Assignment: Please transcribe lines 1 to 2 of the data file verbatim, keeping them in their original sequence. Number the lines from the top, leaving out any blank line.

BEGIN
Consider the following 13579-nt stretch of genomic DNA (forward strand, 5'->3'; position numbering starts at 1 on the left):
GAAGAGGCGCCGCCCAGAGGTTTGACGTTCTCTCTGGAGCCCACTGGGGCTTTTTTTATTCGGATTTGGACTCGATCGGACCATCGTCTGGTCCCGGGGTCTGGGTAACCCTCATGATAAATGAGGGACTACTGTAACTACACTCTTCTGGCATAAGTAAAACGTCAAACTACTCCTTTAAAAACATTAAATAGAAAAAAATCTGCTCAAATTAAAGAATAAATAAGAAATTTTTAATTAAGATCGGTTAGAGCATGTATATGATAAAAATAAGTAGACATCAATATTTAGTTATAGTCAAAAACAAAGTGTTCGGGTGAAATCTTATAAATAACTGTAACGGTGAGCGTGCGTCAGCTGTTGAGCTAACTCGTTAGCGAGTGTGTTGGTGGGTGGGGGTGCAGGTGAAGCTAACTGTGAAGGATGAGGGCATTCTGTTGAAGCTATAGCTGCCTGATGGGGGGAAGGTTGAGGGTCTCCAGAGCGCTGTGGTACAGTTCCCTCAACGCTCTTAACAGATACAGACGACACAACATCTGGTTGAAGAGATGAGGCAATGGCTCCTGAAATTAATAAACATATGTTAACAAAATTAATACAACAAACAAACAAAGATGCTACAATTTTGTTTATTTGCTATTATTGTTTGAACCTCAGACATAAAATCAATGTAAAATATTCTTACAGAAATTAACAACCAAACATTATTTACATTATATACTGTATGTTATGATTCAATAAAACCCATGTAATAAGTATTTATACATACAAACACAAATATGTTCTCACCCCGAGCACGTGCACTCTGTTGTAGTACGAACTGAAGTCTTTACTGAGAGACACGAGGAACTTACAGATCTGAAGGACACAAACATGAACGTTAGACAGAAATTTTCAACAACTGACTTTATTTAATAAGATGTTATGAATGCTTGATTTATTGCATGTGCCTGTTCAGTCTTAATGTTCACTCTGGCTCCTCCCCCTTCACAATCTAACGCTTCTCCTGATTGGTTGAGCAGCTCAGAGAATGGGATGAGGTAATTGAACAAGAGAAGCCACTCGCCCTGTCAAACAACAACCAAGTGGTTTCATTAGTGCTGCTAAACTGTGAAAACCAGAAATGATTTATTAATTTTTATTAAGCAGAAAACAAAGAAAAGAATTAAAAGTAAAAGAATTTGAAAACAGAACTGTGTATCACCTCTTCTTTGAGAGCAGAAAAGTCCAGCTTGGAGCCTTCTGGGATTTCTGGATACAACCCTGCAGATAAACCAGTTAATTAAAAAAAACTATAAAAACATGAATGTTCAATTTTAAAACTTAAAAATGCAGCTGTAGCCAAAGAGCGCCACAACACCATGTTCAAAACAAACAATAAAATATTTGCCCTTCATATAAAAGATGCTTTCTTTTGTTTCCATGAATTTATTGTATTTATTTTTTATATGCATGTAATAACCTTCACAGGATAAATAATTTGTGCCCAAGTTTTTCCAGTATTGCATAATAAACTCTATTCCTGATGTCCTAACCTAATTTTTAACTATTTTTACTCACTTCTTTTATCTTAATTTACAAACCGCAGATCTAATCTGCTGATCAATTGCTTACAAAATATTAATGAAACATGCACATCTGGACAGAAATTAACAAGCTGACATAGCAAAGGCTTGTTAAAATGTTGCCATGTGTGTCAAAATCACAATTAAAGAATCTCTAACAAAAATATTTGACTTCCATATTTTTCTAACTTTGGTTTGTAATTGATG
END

Consider the following 13579-nt stretch of genomic DNA (forward strand, 5'->3'; position numbering starts at 1 on the left):
GAAGAGGCGCCGCCCAGAGGTTTGACGTTCTCTCTGGAGCCCACTGGGGCTTTTTTTATTCGGATTTGGACTCGATCGGACCATCGTCTGGTCCCGGGGTCTGGGTAACCCTCATGATAAATGAGGGACTACTGTAACTACACTCTTCTGGCATAAGTAAAACGTCAAACTACTCCTTTAAAAACATTAAATAGAAAAAAATCTGCTCAAATTAAAGAATAAATAAGAAATTTTTAATTAAGATCGGTTAGAGCATGTATATGATAAAAATAAGTAGACATCAATATTTAGTTATAGTCAAAAACAAAGTGTTCGGGTGAAATCTTATAAATAACTGTAACGGTGAGCGTGCGTCAGCTGTTGAGCTAACTCGTTAGCGAGTGTGTTGGTGGGTGGGGGTGCAGGTGAAGCTAACTGTGAAGGATGAGGGCATTCTGTTGAAGCTATAGCTGCCTGATGGGGGGAAGGTTGAGGGTCTCCAGAGCGCTGTGGTACAGTTCCCTCAACGCTCTTAACAGATACAGACGACACAACATCTGGTTGAAGAGATGAGGCAATGGCTCCTGAAATTAATAAACATATGTTAACAAAATTAATACAACAAACAAACAAAGATGCTACAATTTTGTTTATTTGCTATTATTGTTTGAACCTCAGACATAAAATCAATGTAAAATATTCTTACAGAAATTAACAACCAAACATTATTTACATTATATACTGTATGTTATGATTCAATAAAACCCATGTAATAAGTATTTATACATACAAACACAAATATGTTCTCACCCCGAGCACGTGCACTCTGTTGTAGTACGAACTGAAGTCTTTACTGAGAGACACGAGGAACTTACAGATCTGAAGGACACAAACATGAACGTTAGACAGAAATTTTCAACAACTGACTTTATTTAATAAGATGTTATGAATGCTTGATTTATTGCATGTGCCTGTTCAGTCTTAATGTTCACTCTGGCTCCTCCCCCTTCACAATCTAACGCTTCTCCTGATTGGTTGAGCAGCTCAGAGAATGGGATGAGGTAATTGAACAAGAGAAGCCACTCGCCCTGTCAAACAACAACCAAGTGGTTTCATTAGTGCTGCTAAACTGTGAAAACCAGAAATGATTTATTAATTTTTATTAAGCAGAAAACAAAGAAAAGAATTAAAAGTAAAAGAATTTGAAAACAGAACTGTGTATCACCTCTTCTTTGAGAGCAGAAAAGTCCAGCTTGGAGCCTTCTGGGATTTCTGGATACAACCCTGCAGATAAACCAGTTAATTAAAAAAAACTATAAAAACATGAATGTTCAATTTTAAAACTTAAAAATGCAGCTGTAGCCAAAGAGCGCCACAACACCATGTTCAAAACAAACAATAAAATATTTGCCCTTCATATAAAAGATGCTTTCTTTTGTTTCCATGAATTTATTGTATTTATTTTTTATATGCATGTAATAACCTTCACAGGATAAATAATTTGTGCCCAAGTTTTTCCAGTATTGCATAATAAACTCTATTCCTGATGTCCTAACCTAATTTTTAACTATTTTTACTCACTTCTTTTATCTTAATTTACAAACCGCAGATCTAATCTGCTGATCAATTGCTTACAAAATATTAATGAAACATGCACATCTGGACAGAAATTAACAAGCTGACATAGCAAAGGCTTGTTAAAATGTTGCCATGTGTGTCAAAATCACAATTAAAGAATCTCTAACAAAAATATTTGACTTCCATATTTTTCTAACTTTGGTTTGTAATTGATG